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TMZ has reported that Chris Rock and Malaak Compton-Rock have decided to separate after nineteen (19) years of marriage. The parties have two children together, namely Lola, born in 2002, and Zahra, born in 2004. Now that the parties have separated, it is important that the parties resolve the outstanding legal issues, namely, custody, access, child support, spousal support and property division.

In Ontario, many family law practitioners would probably agree that entitlement to spousal support is one of the most fluid areas in family law. As opposed to other areas of family law, such as equalization, which are governed by technical rules that are rigidly applied and adhered to, the issue of spousal support is subject to a great deal of judicial discretion.

Before a Court even considers the quantum and duration of support that may be paid, the issue of entitlement to support must be determined. There are four main principles respecting entitlement to spousal support as provided for within the Divorce Act and the Family Law Act, namely, the clean break principle, the personal autonomy and choice principle, the need based principle and the compensatory principle.

After a Court determines whether a spouse may be entitled to support, they then proceed to determine the quantum and duration of such support. It is important to note that in the case of Chris Rock and Malaak Compton-Rock, the parties were married for 19 years. The Spousal Support Advisory Guidelines provide a specified range of support that should be made by a payor spouse after taking into consideration a number of factors. When determining duration of such support, there are two explicit rules that, if met, may lead a court to order support for an indefinite period of time. The two rules are:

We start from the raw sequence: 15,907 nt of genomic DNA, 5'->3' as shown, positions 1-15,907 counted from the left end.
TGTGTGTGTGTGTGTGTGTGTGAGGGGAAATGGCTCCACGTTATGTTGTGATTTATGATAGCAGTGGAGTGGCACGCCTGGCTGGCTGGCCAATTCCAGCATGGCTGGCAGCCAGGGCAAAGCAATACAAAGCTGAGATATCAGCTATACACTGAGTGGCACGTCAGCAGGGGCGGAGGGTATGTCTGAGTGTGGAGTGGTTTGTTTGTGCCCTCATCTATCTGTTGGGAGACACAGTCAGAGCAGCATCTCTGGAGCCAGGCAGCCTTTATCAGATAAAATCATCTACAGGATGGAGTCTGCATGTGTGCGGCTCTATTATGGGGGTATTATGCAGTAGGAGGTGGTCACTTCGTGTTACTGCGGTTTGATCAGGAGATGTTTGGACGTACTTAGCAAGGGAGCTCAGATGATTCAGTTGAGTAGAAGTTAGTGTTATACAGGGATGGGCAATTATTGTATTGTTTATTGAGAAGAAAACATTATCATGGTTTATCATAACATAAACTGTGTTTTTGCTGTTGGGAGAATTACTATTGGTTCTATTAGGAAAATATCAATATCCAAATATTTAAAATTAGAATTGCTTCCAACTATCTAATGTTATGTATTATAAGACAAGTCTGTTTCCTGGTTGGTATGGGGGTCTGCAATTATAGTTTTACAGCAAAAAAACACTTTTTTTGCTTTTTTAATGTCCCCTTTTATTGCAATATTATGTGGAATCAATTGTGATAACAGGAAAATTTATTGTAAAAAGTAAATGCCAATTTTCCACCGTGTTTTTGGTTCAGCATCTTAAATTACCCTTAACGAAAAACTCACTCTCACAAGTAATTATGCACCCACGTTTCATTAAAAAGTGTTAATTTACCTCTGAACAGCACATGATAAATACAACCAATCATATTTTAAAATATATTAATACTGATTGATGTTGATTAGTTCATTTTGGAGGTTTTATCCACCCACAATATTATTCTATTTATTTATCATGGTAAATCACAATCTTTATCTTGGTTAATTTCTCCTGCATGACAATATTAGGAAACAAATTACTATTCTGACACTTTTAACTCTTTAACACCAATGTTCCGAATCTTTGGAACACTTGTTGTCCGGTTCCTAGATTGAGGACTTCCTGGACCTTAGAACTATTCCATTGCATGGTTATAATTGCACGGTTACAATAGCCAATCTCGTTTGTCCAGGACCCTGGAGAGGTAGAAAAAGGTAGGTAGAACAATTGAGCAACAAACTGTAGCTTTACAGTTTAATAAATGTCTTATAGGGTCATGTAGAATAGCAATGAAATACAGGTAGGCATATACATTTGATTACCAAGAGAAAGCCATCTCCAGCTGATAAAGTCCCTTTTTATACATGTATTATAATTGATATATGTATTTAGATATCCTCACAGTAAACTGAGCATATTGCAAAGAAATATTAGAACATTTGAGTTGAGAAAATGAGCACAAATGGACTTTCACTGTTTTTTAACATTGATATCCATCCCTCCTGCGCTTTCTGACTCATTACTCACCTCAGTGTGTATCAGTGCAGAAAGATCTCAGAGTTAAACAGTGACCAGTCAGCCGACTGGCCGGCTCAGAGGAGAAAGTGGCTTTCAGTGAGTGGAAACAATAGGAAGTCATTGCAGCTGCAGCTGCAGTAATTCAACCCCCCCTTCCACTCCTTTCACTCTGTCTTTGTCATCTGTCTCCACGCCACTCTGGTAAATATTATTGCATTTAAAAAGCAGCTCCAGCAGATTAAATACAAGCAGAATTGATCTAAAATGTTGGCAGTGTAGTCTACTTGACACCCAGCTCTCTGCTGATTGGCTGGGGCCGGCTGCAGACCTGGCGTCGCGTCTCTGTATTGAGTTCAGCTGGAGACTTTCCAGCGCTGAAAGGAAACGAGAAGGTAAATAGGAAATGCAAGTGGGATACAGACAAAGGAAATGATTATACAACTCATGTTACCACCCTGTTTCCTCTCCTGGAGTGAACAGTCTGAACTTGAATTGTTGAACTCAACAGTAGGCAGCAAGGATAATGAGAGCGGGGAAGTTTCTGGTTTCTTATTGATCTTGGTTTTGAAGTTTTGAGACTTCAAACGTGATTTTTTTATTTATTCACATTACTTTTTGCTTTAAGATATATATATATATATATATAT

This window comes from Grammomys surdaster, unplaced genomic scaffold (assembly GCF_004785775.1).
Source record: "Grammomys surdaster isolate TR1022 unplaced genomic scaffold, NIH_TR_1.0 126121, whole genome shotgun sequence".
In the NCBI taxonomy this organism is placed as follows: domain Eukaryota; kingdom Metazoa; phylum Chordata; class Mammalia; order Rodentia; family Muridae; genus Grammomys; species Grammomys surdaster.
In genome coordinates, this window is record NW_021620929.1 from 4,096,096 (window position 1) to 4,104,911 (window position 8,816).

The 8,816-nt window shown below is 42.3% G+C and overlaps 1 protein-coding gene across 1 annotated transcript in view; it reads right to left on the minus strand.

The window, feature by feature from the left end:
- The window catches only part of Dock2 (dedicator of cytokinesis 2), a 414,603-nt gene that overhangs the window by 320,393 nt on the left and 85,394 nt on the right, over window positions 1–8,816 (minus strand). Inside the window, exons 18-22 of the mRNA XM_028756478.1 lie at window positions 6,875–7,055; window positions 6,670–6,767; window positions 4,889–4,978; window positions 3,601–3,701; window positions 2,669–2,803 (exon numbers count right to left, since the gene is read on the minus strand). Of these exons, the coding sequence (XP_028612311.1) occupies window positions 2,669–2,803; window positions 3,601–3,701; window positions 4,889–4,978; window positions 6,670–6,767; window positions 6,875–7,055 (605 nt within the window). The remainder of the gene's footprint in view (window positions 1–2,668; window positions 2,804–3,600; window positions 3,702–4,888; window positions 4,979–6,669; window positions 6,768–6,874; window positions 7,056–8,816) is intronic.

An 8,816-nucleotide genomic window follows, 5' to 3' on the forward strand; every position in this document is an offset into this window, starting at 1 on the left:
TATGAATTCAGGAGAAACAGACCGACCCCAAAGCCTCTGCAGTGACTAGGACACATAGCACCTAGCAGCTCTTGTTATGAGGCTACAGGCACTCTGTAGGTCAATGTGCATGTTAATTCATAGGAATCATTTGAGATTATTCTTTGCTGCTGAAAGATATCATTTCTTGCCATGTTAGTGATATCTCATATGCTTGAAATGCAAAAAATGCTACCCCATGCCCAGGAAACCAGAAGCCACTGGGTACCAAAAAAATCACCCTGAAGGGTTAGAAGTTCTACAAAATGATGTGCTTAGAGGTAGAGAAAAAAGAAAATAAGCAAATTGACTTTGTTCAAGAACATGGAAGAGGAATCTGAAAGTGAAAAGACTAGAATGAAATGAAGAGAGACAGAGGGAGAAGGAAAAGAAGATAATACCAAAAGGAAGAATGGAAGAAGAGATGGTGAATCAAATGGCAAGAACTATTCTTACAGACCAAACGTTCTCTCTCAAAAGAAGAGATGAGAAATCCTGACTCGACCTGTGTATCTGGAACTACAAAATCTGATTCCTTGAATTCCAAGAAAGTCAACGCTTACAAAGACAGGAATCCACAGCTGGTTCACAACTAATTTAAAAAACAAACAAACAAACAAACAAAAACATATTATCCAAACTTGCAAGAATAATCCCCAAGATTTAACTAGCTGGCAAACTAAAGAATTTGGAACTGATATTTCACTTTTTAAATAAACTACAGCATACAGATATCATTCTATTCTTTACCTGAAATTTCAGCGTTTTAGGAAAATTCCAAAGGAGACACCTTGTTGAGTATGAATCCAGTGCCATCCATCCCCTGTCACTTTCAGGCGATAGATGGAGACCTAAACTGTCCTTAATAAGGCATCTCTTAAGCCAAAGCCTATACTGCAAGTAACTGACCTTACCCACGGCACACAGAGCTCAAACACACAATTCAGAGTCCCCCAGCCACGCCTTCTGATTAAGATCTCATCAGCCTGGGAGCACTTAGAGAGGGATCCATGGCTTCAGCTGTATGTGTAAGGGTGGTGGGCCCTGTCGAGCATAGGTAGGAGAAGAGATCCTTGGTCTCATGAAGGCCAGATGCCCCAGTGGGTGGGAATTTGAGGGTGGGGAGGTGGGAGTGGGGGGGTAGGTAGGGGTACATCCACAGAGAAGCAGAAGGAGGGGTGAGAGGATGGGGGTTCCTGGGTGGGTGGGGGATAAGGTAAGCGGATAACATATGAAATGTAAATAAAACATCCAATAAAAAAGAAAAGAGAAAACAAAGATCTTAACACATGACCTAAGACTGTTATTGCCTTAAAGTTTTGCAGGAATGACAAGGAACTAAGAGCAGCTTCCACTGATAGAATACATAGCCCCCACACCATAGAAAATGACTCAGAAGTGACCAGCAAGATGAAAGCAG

• Rule of 20 (i.e. if the parties have been married for twenty years or more); and
  • Rule of 65 (i.e. whether the sum of length of the marriage/cohabitation and the recipient's age at the date of separation total sixty-five or higher).

As the relationship/marriage between Chris Rock and Malaak Compton-Rock was 19 years in duration and Malaak was 45 at the date of separation, neither of the above-mentioned rules are satisfied. In fact, Malaak falls one year short with respect to both the Rule of 20 and the Rule of 65. As such, if a court determines that Malaak is entitled to spousal support, it is improbable that such support would have an indefinite duration.

However, please note that her entitlement to her share of property may be used against her as an argument that she does not need spousal support.